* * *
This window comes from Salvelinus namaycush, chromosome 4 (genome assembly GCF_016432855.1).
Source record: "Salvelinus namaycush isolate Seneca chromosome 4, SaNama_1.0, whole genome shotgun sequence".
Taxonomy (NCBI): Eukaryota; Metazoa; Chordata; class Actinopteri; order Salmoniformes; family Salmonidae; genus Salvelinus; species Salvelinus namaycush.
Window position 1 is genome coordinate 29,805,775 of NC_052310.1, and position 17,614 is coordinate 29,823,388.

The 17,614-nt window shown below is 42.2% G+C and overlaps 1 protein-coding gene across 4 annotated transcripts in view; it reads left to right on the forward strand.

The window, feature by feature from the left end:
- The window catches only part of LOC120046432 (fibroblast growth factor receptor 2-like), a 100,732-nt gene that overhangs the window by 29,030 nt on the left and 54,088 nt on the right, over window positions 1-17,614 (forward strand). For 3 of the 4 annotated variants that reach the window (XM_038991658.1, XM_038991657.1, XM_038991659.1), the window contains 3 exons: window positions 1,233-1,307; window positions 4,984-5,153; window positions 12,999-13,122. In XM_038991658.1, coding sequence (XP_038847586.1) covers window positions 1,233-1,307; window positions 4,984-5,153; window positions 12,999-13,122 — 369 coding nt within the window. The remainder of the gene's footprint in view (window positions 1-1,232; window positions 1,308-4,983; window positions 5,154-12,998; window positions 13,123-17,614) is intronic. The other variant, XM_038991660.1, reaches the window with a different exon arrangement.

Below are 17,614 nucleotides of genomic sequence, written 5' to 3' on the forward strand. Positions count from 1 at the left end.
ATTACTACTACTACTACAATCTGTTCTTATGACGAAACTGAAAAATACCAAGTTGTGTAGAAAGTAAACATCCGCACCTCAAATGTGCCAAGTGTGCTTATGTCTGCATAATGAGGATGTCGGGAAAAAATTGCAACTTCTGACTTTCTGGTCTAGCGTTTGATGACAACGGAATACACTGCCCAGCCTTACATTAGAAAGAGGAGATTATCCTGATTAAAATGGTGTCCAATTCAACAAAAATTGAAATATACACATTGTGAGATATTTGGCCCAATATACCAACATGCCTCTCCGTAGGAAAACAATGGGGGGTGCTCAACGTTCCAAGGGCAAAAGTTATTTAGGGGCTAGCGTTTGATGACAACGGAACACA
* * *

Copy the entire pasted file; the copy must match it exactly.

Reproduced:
This window comes from Salvelinus namaycush, chromosome 4 (genome assembly GCF_016432855.1).
Source record: "Salvelinus namaycush isolate Seneca chromosome 4, SaNama_1.0, whole genome shotgun sequence".
Taxonomy (NCBI): Eukaryota; Metazoa; Chordata; class Actinopteri; order Salmoniformes; family Salmonidae; genus Salvelinus; species Salvelinus namaycush.
Window position 1 is genome coordinate 29,805,775 of NC_052310.1, and position 17,614 is coordinate 29,823,388.

The 17,614-nt window shown below is 42.2% G+C and overlaps 1 protein-coding gene across 4 annotated transcripts in view; it reads left to right on the forward strand.

The window, feature by feature from the left end:
- The window catches only part of LOC120046432 (fibroblast growth factor receptor 2-like), a 100,732-nt gene that overhangs the window by 29,030 nt on the left and 54,088 nt on the right, over window positions 1-17,614 (forward strand). For 3 of the 4 annotated variants that reach the window (XM_038991658.1, XM_038991657.1, XM_038991659.1), the window contains 3 exons: window positions 1,233-1,307; window positions 4,984-5,153; window positions 12,999-13,122. In XM_038991658.1, coding sequence (XP_038847586.1) covers window positions 1,233-1,307; window positions 4,984-5,153; window positions 12,999-13,122 — 369 coding nt within the window. The remainder of the gene's footprint in view (window positions 1-1,232; window positions 1,308-4,983; window positions 5,154-12,998; window positions 13,123-17,614) is intronic. The other variant, XM_038991660.1, reaches the window with a different exon arrangement.

Below are 17,614 nucleotides of genomic sequence, written 5' to 3' on the forward strand. Positions count from 1 at the left end.
ATTACTACTACTACTACAATCTGTTCTTATGACGAAACTGAAAAATACCAAGTTGTGTAGAAAGTAAACATCCGCACCTCAAATGTGCCAAGTGTGCTTATGTCTGCATAATGAGGATGTCGGGAAAAAATTGCAACTTCTGACTTTCTGGTCTAGCGTTTGATGACAACGGAATACACTGCCCAGCCTTACATTAGAAAGAGGAGATTATCCTGATTAAAATGGTGTCCAATTCAACAAAAATTGAAATATACACATTGTGAGATATTTGGCCCAATATACCAACATGCCTCTCCGTAGGAAAACAATGGGGGGTGCTCAACGTTCCAAGGGCAAAAGTTATTTAGGGGCTAGCGTTTGATGACAACGGAACACA